With a secure future, Ando decided to share his time and services with his fellow Macabebes. In 1911, he ran as an independent for the position of a councilor. He won a slot and became a consejal (councilor) for the next 12 years, despite not having a party affiliation. He had always ran as an independent because he could not bear to ‘play politics’.

Ando now had everything—except a family. He found true love in Olivia Limson, a kabalen, whom he married in December 1915. The couple, however, were childless. Adding to his sorrow was Olivia’s untimely death in 1919—they were just together for 4 short years. Undaunted, he devoted the next few years to public service. As a councilor of Guagua, he was one of those who donated Php100 for the salaries of teachers so that the Intermediaria Guagua (Guagua’s Intermediate School) could run and operate, under the tenure of Mayor Felipe Simpao. Ando also supported the construction of the public market and even participated in drawing up the plans.

On April 1922, Ando married for the second time to Graciana Engracia del Rosario (b. 18 December 1886) of Guagua. This time, the union produced three offsprings: Leodegaria, Remigio and Renato. (Note: Leodegaria married Rodolfo Tioseco. Their son, Leonardo, is the father of Alexis Tioseco, the noted film critic who was murdered together with his Slovenian girlfriend Nika Bohinc on 1 September 2009. Alexis is interred in Angeles City)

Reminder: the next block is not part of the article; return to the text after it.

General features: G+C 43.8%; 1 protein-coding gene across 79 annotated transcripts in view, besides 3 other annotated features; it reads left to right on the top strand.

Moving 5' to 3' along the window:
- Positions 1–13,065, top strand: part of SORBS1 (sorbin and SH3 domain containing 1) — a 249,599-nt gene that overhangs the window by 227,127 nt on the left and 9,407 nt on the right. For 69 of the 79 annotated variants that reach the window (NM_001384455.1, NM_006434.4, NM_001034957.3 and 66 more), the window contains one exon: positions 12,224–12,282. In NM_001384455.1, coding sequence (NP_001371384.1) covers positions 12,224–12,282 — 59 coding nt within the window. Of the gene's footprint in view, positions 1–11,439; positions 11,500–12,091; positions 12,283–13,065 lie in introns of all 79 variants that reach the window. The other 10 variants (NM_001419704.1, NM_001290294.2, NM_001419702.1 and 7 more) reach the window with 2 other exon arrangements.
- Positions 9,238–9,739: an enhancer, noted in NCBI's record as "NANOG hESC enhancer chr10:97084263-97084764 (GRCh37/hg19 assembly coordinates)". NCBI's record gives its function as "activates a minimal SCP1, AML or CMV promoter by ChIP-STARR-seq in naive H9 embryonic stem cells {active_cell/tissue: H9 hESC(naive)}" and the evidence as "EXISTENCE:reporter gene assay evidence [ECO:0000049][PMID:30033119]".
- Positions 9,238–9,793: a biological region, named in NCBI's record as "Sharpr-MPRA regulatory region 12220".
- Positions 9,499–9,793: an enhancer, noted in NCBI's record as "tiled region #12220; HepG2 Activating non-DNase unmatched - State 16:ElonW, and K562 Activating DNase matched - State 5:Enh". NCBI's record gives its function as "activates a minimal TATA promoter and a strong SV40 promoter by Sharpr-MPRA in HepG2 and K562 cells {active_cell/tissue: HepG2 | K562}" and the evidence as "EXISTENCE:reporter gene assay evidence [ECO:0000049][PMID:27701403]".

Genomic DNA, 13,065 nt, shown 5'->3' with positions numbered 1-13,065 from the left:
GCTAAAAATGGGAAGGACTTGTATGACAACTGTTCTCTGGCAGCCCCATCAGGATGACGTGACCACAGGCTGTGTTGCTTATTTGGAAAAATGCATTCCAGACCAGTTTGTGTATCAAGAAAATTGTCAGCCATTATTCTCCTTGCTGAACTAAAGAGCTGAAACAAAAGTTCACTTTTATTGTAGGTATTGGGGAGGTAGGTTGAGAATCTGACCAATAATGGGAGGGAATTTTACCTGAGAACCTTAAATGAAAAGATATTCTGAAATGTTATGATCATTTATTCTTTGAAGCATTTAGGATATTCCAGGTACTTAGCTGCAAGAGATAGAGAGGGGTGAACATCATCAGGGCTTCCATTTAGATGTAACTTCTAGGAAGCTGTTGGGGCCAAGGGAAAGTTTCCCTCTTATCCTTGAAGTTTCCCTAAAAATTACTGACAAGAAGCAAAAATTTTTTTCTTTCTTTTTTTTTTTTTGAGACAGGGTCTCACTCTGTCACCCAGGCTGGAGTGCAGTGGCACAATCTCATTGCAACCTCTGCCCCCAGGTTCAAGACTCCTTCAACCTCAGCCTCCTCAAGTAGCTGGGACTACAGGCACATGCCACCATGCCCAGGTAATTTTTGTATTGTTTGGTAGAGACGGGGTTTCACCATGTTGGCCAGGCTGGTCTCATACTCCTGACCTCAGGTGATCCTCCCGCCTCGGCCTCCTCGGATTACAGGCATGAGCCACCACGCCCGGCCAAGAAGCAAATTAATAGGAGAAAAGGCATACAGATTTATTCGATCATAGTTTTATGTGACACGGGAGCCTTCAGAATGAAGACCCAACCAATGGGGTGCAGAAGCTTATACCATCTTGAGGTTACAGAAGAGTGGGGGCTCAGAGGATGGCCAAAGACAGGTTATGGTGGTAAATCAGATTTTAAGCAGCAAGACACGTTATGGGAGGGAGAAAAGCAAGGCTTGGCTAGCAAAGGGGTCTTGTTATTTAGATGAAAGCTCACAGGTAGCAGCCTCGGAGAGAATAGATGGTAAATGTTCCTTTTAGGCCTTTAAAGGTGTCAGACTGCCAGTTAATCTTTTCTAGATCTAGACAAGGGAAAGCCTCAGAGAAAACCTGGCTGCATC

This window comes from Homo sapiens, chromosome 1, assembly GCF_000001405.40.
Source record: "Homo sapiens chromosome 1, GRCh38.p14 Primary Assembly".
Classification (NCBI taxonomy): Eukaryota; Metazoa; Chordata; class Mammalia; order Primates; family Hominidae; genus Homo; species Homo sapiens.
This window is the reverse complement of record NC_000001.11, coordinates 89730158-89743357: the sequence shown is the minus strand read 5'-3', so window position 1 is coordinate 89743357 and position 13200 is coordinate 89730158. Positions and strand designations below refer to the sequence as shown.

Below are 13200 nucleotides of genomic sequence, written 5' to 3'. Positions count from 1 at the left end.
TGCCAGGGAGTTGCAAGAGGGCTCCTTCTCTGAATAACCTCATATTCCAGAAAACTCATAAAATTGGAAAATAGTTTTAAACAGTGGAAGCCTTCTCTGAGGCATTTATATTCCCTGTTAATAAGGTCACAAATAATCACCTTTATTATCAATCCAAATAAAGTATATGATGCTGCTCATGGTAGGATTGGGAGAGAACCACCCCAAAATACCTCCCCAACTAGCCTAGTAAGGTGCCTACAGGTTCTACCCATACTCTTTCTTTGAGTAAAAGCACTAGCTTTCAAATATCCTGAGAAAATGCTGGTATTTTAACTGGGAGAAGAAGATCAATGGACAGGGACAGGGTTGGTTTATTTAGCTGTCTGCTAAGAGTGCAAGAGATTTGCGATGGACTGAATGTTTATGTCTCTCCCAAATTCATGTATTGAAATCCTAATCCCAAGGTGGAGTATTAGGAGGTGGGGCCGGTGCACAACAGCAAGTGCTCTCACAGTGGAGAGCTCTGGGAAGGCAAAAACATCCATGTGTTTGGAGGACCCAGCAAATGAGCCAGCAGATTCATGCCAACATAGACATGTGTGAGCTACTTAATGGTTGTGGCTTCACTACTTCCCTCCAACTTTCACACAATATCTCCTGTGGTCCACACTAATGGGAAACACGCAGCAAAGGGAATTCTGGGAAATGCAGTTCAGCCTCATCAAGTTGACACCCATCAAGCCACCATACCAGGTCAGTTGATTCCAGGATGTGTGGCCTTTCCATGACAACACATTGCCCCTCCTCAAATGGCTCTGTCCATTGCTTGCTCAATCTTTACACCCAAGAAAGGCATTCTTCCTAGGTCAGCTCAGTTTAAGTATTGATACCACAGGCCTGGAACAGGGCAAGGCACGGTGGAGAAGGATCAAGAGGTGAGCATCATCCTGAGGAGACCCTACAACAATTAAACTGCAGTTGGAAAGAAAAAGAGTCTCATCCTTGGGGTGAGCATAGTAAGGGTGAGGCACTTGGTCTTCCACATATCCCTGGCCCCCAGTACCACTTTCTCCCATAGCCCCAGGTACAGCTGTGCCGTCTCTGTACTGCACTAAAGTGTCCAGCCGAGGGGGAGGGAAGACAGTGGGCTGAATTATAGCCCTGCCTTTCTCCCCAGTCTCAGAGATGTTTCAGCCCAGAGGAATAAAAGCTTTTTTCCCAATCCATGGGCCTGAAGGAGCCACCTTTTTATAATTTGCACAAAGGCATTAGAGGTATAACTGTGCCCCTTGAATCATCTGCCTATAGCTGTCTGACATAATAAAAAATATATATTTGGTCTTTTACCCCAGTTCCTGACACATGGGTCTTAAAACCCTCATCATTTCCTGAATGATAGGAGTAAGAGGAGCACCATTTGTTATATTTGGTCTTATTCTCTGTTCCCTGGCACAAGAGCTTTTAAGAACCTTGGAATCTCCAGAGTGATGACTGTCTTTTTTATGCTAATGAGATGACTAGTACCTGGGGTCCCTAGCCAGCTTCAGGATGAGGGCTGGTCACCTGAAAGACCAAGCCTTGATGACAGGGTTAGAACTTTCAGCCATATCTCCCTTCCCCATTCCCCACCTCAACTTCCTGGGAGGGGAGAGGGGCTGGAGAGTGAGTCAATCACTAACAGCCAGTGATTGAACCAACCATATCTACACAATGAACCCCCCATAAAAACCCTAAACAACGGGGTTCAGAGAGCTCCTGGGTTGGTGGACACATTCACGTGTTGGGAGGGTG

The best years of his followed after; he left politics to help raise his family and grow his business. He would divide his time between Manila and Macabebe, until his death on 27 February 1951. His wife, Engracia, outlived him for 12 years, passing away on 5 March 1963. Leonardo Lilles left behind a legacy of good governance and public service, guided by this precept that he subscribed in and which he evidently took to heart: “Ing catapatan o calinisan qng sablang tratus yang babie catimawan at catajimican qng tau”(Loyalty and fairness in all dealings is what gives prosperity and peace to people).

*268. My Teachers' Yearbook: TERRY SANGUYU & PAULA SUEMURA

Like most Mabalacat kids, my early learning years were spent in the town’s largest public school—the Mabalacat Elementary School. It was located right next to the municipio, at the side of the big church, a typical Gabaldon building of concrete, slightly elevated, with large swinging capiz windows and wooden flooring. Beginning at age 6, I went to my classes here along with 30 or so classmates, our education and character molded by a series of teachers who left varying degrees of impressions on our young minds.